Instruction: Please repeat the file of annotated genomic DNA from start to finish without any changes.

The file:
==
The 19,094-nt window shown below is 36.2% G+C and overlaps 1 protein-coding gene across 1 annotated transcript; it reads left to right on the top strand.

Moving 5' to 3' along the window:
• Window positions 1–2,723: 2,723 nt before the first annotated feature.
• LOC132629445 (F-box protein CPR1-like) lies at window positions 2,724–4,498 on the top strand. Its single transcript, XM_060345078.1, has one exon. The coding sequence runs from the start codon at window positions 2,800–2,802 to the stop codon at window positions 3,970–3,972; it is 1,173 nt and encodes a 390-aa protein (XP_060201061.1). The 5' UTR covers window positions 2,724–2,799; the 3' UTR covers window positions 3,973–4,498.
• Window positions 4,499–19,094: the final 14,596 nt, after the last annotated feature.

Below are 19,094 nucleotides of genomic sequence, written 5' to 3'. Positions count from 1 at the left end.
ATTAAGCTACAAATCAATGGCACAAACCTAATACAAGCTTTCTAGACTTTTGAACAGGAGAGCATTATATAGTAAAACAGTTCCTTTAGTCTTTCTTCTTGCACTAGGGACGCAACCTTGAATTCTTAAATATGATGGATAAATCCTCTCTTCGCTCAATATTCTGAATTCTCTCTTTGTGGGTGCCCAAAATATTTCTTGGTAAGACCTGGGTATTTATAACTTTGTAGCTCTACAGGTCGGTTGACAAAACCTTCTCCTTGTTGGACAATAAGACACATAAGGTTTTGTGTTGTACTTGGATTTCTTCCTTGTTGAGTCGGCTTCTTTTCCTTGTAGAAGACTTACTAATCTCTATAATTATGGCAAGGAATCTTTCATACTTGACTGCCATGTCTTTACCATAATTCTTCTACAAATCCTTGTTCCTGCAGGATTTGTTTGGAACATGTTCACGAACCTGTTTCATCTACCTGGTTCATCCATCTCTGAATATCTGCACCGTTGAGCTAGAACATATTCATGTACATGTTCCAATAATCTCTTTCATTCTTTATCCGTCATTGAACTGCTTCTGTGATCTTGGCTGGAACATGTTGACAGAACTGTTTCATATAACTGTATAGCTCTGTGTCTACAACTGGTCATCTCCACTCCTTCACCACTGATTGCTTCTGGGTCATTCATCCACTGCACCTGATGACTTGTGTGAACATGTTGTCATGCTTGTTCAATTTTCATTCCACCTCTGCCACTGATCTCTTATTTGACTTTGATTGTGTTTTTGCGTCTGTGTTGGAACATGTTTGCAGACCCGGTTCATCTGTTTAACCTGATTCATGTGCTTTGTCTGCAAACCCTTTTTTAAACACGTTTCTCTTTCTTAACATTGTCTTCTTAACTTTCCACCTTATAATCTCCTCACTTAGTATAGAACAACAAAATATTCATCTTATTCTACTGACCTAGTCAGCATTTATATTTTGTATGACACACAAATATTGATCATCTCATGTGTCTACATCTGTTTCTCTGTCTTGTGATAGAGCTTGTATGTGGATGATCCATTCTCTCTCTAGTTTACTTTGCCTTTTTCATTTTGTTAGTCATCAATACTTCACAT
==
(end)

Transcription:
The 19,094-nt window shown below is 36.2% G+C and overlaps 1 protein-coding gene across 1 annotated transcript; it reads left to right on the top strand.

Moving 5' to 3' along the window:
• Window positions 1–2,723: 2,723 nt before the first annotated feature.
• LOC132629445 (F-box protein CPR1-like) lies at window positions 2,724–4,498 on the top strand. Its single transcript, XM_060345078.1, has one exon. The coding sequence runs from the start codon at window positions 2,800–2,802 to the stop codon at window positions 3,970–3,972; it is 1,173 nt and encodes a 390-aa protein (XP_060201061.1). The 5' UTR covers window positions 2,724–2,799; the 3' UTR covers window positions 3,973–4,498.
• Window positions 4,499–19,094: the final 14,596 nt, after the last annotated feature.

Below are 19,094 nucleotides of genomic sequence, written 5' to 3'. Positions count from 1 at the left end.
ATTAAGCTACAAATCAATGGCACAAACCTAATACAAGCTTTCTAGACTTTTGAACAGGAGAGCATTATATAGTAAAACAGTTCCTTTAGTCTTTCTTCTTGCACTAGGGACGCAACCTTGAATTCTTAAATATGATGGATAAATCCTCTCTTCGCTCAATATTCTGAATTCTCTCTTTGTGGGTGCCCAAAATATTTCTTGGTAAGACCTGGGTATTTATAACTTTGTAGCTCTACAGGTCGGTTGACAAAACCTTCTCCTTGTTGGACAATAAGACACATAAGGTTTTGTGTTGTACTTGGATTTCTTCCTTGTTGAGTCGGCTTCTTTTCCTTGTAGAAGACTTACTAATCTCTATAATTATGGCAAGGAATCTTTCATACTTGACTGCCATGTCTTTACCATAATTCTTCTACAAATCCTTGTTCCTGCAGGATTTGTTTGGAACATGTTCACGAACCTGTTTCATCTACCTGGTTCATCCATCTCTGAATATCTGCACCGTTGAGCTAGAACATATTCATGTACATGTTCCAATAATCTCTTTCATTCTTTATCCGTCATTGAACTGCTTCTGTGATCTTGGCTGGAACATGTTGACAGAACTGTTTCATATAACTGTATAGCTCTGTGTCTACAACTGGTCATCTCCACTCCTTCACCACTGATTGCTTCTGGGTCATTCATCCACTGCACCTGATGACTTGTGTGAACATGTTGTCATGCTTGTTCAATTTTCATTCCACCTCTGCCACTGATCTCTTATTTGACTTTGATTGTGTTTTTGCGTCTGTGTTGGAACATGTTTGCAGACCCGGTTCATCTGTTTAACCTGATTCATGTGCTTTGTCTGCAAACCCTTTTTTAAACACGTTTCTCTTTCTTAACATTGTCTTCTTAACTTTCCACCTTATAATCTCCTCACTTAGTATAGAACAACAAAATATTCATCTTATTCTACTGACCTAGTCAGCATTTATATTTTGTATGACACACAAATATTGATCATCTCATGTGTCTACATCTGTTTCTCTGTCTTGTGATAGAGCTTGTATGTGGATGATCCATTCTCTCTCTAGTTTACTTTGCCTTTTTCATTTTGTTAGTCATCAATACTTCACAT